form in which it can be represented so as properly to retain the name, the primary crystal is absolute necessity. We do not argue the point: enough has been written on the controversy to guide the inquirer to his decision; but the simple and exclusive issue that has to be tried is, whether the doctrine of necessity be true or false."
Such is the able, though concise notice of the English reviewer. In perusing this work, one cannot but observe the studied attempt, almost from the beginning to the end, to conceal what Mr. Fletcher calls "the left leg of Calvinism." It is almost sufficient, in showing the character of this book, to say, that it has been printed, and somewhat extensively circulated, by the new-school party in this country, both Congregational and Presbyterian; and it is finding its way, by the candid and popular style in which it is written, into the hands of some members of our own church, who should be cautioned against the errors it contains.
4.-Excursions to Cairo, Jerusalem, Damascus, and Balbec, from the United States ship Delaware, during her recent cruise. By GEORGE JONES, Chaplain U. S. Navy. New-York: Van Nostrand & Dwight, 1836, pp. 388.
"We ought to have recommended to our readers this unassuming and well-written volume in our last number. We assure every person of true taste, of an American heart, and of pious feelings, that he will do well to read the book. The author is an Episcopal clergyman, a graduate of Yale College, and formerly tutor in the same, and author of Sketches of Naval Life.' In preparing the volume, he had the use of the private journal of Commodore Patterson, and of the official letters. A considerable part of the volume is taken up with an attempt to discriminate between truth and error in regard to the sacred places of the Holy City. His delineations and descriptions on this subject are, in general, exceedingly well done. He has thrown a tender and touching interest over the hallowed spots where our Lord suffered and was buried, as well as over and around the whole city. Some valuable statistical matters relating to Egypt, Damascus, &c., we should be glad to quote. But we must refer our readers to the volume itself."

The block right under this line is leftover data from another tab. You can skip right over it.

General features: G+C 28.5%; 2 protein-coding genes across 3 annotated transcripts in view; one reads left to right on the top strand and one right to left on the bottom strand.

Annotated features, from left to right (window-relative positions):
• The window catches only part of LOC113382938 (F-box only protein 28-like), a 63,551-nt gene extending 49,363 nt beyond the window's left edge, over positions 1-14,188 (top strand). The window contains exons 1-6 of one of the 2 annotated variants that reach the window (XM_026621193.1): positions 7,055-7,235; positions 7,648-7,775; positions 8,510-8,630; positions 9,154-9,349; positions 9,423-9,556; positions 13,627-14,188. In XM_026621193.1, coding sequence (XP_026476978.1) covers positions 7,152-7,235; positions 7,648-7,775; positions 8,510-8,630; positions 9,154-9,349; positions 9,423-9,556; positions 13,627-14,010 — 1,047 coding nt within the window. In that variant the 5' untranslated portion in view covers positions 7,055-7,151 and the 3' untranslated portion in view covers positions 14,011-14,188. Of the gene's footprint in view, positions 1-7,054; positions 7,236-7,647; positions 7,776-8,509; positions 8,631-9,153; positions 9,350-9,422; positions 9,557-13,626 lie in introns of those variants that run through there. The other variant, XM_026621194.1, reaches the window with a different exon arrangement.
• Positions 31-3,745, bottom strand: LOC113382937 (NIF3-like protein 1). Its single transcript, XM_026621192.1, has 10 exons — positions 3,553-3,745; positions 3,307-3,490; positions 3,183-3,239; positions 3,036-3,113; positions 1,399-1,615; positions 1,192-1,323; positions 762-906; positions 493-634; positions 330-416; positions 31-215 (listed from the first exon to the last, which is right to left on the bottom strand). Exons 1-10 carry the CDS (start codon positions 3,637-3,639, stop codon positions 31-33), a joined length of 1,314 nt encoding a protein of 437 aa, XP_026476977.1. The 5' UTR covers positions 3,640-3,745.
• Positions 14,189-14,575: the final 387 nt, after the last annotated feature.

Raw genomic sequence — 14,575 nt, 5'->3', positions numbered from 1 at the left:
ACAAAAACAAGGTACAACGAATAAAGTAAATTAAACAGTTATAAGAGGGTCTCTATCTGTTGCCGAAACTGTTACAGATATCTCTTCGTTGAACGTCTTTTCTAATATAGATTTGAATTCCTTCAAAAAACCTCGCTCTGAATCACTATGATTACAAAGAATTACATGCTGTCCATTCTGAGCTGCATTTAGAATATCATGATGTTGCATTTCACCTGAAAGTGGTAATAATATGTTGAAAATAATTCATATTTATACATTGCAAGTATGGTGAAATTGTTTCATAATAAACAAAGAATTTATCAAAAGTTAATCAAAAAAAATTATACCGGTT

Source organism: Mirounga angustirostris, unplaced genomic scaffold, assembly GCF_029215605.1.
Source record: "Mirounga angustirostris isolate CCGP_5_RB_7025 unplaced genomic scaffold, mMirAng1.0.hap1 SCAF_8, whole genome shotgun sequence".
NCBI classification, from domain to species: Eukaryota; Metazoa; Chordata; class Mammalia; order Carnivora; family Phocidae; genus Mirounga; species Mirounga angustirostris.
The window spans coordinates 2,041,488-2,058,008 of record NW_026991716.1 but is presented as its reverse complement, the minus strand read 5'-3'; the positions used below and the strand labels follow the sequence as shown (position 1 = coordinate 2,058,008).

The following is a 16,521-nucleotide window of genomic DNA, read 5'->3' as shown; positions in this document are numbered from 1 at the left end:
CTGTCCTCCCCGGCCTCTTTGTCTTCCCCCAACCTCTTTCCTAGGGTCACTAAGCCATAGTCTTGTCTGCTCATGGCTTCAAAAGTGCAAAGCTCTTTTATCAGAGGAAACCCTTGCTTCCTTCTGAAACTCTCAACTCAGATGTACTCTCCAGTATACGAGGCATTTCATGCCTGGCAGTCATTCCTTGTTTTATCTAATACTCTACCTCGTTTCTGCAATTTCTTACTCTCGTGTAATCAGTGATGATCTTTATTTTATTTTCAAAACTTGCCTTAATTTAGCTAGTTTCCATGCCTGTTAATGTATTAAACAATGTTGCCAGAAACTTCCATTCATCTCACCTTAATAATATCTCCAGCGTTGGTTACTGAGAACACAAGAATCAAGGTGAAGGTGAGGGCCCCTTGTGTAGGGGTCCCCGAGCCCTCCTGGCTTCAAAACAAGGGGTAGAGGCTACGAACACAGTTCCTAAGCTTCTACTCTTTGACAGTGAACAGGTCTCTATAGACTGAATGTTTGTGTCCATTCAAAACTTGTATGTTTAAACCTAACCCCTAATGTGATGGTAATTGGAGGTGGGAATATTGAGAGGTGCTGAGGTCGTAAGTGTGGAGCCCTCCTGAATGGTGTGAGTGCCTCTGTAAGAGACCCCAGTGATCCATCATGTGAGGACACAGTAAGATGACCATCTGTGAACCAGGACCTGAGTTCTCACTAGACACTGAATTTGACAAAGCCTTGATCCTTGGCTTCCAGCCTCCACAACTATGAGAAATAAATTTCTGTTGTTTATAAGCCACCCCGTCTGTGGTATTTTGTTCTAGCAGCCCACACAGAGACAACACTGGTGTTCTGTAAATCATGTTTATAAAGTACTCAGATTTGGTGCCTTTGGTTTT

From the American Biblical Repository.
5.-Text-Book of Ecclesiastical History. By J. C. I. GIESELER, Doctor of Philosophy and Theology, and Professor of Theology in Göttingen. Translated from the third German edition by Francis Cunningham. In three volumes, pp. 382, 420, 437. Philadelphia: Carey, Lea, & Blanchard, 1836.
"Prof. Gieseler was born in 1792. He commenced his academical studies in the orphan-house at Halle, whence he entered the university at the same place, and attended on the instructions of Knapp, Gese. nius, and Wegscheider. At the age of twenty-five, he was appointed to an office in the gymnasium at Minden, his native place. He was then appointed professor of theology at the new university of Bonn. Here he continued eleven years, and earned a high reputation by his industry and intellectual vigor. In 1831, he went to Göttingen as